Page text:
Interior (Wall), SD

Interior (Wall), SD

Nestled within the rugged landscapes of the Badlands, Interior is a gateway to some of the most stunning natural beauty that South Dakota has to offer. One of the town’s most significant features is its proximity to Badlands National Park, less than 2 miles away, a captivating landscape of eroded buttes, canyons, and unique rock formations. Visitors come from all over the world to explore the park’s hiking trails, observe wildlife, and witness the awe-inspiring scenery. Interior serves as a convenient base for those looking to immerse themselves in the natural wonders of the Badlands.

The town itself embodies a sense of authenticity and simplicity. With a handful of local businesses and accommodations, Interior offers a down-to-earth experience that contrasts with the hustle and bustle of larger towns and cities. This makes it a peaceful retreat for travelers seeking to disconnect from the chaos of modern life and connect with the tranquility of the great outdoors.

Badlands National Park

Badlands National Park is a mesmerizing natural wonder located in southwestern South Dakota. It’s a place of striking beauty and rugged landscapes, characterized by its unique rock formations, deep canyons, and otherworldly terrain. It’s easy to imagine how early visitors came to call this the badlands. Can you imagine travelling through the area on horseback or via covered wagon?

The park’s iconic terrain is the result of millions of years of erosion, which has exposed layers of sedimentary rock in a range of vibrant colors, from deep reds to pale yellows. These formations create a stunning visual spectacle that changes with the shifting sunlight, making the Badlands a paradise for photographers, hikers, and nature enthusiasts.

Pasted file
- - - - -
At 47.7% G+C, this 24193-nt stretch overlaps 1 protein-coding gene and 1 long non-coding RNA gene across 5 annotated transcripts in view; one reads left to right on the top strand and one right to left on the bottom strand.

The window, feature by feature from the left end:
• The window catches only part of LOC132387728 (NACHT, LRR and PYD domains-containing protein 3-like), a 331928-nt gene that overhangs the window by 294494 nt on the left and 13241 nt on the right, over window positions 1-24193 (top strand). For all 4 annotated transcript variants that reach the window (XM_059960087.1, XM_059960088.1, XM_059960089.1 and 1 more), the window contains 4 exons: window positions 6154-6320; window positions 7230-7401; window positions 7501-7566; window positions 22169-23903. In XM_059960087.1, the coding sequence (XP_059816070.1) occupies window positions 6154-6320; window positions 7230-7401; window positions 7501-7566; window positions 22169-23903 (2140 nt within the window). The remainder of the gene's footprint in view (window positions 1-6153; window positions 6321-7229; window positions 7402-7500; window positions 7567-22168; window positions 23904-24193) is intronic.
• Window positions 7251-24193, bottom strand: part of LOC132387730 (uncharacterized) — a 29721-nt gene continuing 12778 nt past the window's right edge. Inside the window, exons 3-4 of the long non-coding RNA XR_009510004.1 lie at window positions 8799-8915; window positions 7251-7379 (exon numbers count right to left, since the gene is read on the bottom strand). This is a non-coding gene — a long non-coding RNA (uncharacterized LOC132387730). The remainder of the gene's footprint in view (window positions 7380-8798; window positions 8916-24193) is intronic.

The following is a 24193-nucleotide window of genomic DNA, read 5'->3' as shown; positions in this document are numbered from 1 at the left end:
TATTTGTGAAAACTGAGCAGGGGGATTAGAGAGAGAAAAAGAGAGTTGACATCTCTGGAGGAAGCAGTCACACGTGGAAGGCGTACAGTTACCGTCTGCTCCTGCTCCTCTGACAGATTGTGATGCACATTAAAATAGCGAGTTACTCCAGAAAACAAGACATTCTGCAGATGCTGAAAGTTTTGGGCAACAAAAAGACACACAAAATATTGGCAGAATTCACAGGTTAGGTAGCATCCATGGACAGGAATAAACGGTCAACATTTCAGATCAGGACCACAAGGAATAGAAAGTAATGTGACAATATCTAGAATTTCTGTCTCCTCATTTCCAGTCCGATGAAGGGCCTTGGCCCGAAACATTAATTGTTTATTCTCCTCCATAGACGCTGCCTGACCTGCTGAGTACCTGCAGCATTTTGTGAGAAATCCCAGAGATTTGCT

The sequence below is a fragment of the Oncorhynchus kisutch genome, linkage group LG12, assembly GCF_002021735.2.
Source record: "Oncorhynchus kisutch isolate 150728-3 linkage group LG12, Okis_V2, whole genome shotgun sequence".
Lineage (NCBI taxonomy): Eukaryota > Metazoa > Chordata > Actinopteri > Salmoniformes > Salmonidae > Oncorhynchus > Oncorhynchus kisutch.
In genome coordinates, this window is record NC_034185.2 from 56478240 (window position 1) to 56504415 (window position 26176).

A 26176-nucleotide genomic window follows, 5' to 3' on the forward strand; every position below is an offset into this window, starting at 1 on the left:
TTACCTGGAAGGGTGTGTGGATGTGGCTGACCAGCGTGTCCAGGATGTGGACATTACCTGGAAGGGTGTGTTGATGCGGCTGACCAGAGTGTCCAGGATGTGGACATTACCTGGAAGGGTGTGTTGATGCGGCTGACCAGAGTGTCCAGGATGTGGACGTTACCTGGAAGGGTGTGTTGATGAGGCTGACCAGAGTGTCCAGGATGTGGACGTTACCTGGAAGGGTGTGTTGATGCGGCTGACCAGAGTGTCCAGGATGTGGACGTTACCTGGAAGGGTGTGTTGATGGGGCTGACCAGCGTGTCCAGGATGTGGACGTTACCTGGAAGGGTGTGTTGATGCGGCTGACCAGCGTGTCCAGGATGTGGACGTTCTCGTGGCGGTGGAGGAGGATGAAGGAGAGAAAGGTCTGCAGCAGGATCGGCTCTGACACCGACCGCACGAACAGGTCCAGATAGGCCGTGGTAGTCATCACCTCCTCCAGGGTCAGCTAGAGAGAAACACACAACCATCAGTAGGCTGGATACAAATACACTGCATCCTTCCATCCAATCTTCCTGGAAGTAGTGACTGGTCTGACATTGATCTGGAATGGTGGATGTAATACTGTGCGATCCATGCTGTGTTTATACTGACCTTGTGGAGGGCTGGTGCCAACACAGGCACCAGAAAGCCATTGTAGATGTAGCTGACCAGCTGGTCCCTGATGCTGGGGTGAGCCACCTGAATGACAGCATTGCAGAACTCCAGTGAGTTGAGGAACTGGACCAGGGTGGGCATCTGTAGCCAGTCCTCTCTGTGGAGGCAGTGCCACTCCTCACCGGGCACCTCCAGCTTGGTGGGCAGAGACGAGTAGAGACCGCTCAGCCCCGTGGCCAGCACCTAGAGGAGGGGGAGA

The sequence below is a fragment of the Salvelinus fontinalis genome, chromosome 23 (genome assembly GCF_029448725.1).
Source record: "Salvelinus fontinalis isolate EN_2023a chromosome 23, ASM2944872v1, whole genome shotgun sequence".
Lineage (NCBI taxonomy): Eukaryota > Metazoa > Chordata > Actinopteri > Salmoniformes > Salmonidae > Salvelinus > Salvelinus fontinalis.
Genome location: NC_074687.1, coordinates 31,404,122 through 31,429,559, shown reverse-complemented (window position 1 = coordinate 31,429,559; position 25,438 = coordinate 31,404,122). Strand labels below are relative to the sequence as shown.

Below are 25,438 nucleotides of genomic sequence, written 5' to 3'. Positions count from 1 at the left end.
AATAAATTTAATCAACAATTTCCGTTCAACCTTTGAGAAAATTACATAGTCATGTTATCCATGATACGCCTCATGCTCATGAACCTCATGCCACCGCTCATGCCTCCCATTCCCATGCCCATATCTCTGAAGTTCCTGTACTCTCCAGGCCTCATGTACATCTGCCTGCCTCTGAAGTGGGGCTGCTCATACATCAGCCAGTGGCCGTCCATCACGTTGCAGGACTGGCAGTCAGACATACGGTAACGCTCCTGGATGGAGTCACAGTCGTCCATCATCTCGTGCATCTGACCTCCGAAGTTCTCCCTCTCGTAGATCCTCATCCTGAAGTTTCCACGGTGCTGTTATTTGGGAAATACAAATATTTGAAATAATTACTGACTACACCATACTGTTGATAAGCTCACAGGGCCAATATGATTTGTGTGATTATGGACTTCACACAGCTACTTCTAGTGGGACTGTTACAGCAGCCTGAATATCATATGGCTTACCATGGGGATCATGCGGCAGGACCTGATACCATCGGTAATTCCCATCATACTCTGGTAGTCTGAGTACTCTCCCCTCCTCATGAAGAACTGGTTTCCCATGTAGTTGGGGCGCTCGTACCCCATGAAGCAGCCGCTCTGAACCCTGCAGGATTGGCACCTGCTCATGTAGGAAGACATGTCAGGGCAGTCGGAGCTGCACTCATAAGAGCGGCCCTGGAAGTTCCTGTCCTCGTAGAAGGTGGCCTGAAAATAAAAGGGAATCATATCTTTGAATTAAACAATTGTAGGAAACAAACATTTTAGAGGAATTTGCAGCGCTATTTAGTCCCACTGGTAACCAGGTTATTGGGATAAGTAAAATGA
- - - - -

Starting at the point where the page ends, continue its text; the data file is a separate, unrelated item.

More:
Badlands National Park offers an array of outdoor activities. Visitors can explore a network of hiking trails that wind through the canyons and hills, providing opportunities to witness the unique geology up close and to observe the park’s diverse flora and fauna. Wildlife such as bison, bighorn sheep, pronghorn, and coyotes roam the area, offering wildlife enthusiasts a chance to glimpse these incredible creatures in their natural habitat.

The park’s landscape also holds significant paleontological value. Fossilized remains of ancient mammals like rhinoceroses, horses, and other creatures have been discovered in the sedimentary layers, providing insight into the prehistoric world. The visitor center offers educational exhibits on the park’s geology, ecology, and paleontology, making it an excellent starting point for exploring the area.

Whether you’re admiring the sunrise or sunset over the Badlands, hiking along the trails, or taking in the breathtaking vistas from the overlooks, Badlands National Park is a place of unparalleled beauty that captivates and inspires all who visit. It’s truly a testament to the raw power of nature and the wonders that can be discovered within its rugged embrace.

The unique yellow colors in this area are caused by fossilized sea creatures from when this was a shallow sea 65 million years ago
Lone male Bison within the park
We finally saw a Bighorn sheep! That’s been on our bucket list for a while.
Cedar Pass Campground – The campsites are just circular pullouts along the road through the campground

Minuteman Missile Museum / Silo